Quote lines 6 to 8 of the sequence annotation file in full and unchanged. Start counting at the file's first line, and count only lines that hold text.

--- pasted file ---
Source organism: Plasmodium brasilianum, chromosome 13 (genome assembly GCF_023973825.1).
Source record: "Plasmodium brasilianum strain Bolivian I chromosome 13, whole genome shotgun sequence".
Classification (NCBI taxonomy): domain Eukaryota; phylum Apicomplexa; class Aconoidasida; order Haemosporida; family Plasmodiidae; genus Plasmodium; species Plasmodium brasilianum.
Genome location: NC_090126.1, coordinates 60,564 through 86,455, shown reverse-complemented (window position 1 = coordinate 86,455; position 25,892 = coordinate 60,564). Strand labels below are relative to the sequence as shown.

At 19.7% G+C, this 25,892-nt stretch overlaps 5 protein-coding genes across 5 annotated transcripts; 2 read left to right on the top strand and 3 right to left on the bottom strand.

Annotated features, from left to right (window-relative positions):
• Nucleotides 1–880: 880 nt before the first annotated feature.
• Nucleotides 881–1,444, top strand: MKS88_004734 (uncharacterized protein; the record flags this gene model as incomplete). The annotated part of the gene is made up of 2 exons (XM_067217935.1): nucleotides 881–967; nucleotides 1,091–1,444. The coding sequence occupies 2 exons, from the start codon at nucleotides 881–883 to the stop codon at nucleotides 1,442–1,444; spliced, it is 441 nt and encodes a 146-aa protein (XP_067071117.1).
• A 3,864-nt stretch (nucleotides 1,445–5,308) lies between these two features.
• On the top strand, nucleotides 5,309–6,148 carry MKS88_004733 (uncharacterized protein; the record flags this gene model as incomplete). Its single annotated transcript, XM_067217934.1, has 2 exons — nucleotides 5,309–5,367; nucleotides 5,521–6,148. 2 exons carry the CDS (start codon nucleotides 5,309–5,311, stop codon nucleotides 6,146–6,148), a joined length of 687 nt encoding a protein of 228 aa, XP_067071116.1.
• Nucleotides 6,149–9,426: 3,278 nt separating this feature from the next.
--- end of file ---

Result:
Annotated features, from left to right (window-relative positions):
• Nucleotides 1–880: 880 nt before the first annotated feature.
• Nucleotides 881–1,444, top strand: MKS88_004734 (uncharacterized protein; the record flags this gene model as incomplete). The annotated part of the gene is made up of 2 exons (XM_067217935.1): nucleotides 881–967; nucleotides 1,091–1,444. The coding sequence occupies 2 exons, from the start codon at nucleotides 881–883 to the stop codon at nucleotides 1,442–1,444; spliced, it is 441 nt and encodes a 146-aa protein (XP_067071117.1).